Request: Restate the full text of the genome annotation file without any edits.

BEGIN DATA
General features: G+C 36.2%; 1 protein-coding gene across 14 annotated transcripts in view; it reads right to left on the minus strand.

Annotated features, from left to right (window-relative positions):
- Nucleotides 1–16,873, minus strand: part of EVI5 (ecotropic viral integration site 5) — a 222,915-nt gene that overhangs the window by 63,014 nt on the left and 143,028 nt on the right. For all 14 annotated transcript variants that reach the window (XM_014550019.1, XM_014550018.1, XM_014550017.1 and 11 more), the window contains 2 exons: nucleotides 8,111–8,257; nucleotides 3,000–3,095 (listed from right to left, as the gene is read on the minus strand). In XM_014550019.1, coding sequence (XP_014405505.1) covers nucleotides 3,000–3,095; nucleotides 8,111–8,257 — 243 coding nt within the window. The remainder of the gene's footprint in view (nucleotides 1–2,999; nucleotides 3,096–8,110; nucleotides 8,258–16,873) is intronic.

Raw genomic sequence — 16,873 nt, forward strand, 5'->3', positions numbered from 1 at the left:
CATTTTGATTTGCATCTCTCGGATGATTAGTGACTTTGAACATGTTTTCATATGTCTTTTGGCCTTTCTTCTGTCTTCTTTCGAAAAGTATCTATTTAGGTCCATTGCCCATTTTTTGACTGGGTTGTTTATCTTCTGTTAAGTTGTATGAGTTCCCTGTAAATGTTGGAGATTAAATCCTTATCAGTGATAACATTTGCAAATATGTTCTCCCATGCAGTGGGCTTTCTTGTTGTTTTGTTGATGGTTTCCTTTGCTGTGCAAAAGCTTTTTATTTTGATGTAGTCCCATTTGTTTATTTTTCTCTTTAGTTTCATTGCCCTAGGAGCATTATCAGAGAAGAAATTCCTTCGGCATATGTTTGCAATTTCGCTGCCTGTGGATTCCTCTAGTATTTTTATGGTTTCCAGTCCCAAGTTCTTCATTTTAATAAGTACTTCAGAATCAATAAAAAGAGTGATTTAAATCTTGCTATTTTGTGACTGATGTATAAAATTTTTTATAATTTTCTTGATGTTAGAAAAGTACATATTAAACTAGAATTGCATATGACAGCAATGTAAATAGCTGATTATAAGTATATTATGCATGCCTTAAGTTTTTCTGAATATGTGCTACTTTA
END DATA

General features: G+C 36.2%; 1 protein-coding gene across 14 annotated transcripts in view; it reads right to left on the minus strand.

Annotated features, from left to right (window-relative positions):
- Nucleotides 1–16,873, minus strand: part of EVI5 (ecotropic viral integration site 5) — a 222,915-nt gene that overhangs the window by 63,014 nt on the left and 143,028 nt on the right. For all 14 annotated transcript variants that reach the window (XM_014550019.1, XM_014550018.1, XM_014550017.1 and 11 more), the window contains 2 exons: nucleotides 8,111–8,257; nucleotides 3,000–3,095 (listed from right to left, as the gene is read on the minus strand). In XM_014550019.1, coding sequence (XP_014405505.1) covers nucleotides 3,000–3,095; nucleotides 8,111–8,257 — 243 coding nt within the window. The remainder of the gene's footprint in view (nucleotides 1–2,999; nucleotides 3,096–8,110; nucleotides 8,258–16,873) is intronic.

Raw genomic sequence — 16,873 nt, forward strand, 5'->3', positions numbered from 1 at the left:
CATTTTGATTTGCATCTCTCGGATGATTAGTGACTTTGAACATGTTTTCATATGTCTTTTGGCCTTTCTTCTGTCTTCTTTCGAAAAGTATCTATTTAGGTCCATTGCCCATTTTTTGACTGGGTTGTTTATCTTCTGTTAAGTTGTATGAGTTCCCTGTAAATGTTGGAGATTAAATCCTTATCAGTGATAACATTTGCAAATATGTTCTCCCATGCAGTGGGCTTTCTTGTTGTTTTGTTGATGGTTTCCTTTGCTGTGCAAAAGCTTTTTATTTTGATGTAGTCCCATTTGTTTATTTTTCTCTTTAGTTTCATTGCCCTAGGAGCATTATCAGAGAAGAAATTCCTTCGGCATATGTTTGCAATTTCGCTGCCTGTGGATTCCTCTAGTATTTTTATGGTTTCCAGTCCCAAGTTCTTCATTTTAATAAGTACTTCAGAATCAATAAAAAGAGTGATTTAAATCTTGCTATTTTGTGACTGATGTATAAAATTTTTTATAATTTTCTTGATGTTAGAAAAGTACATATTAAACTAGAATTGCATATGACAGCAATGTAAATAGCTGATTATAAGTATATTATGCATGCCTTAAGTTTTTCTGAATATGTGCTACTTTA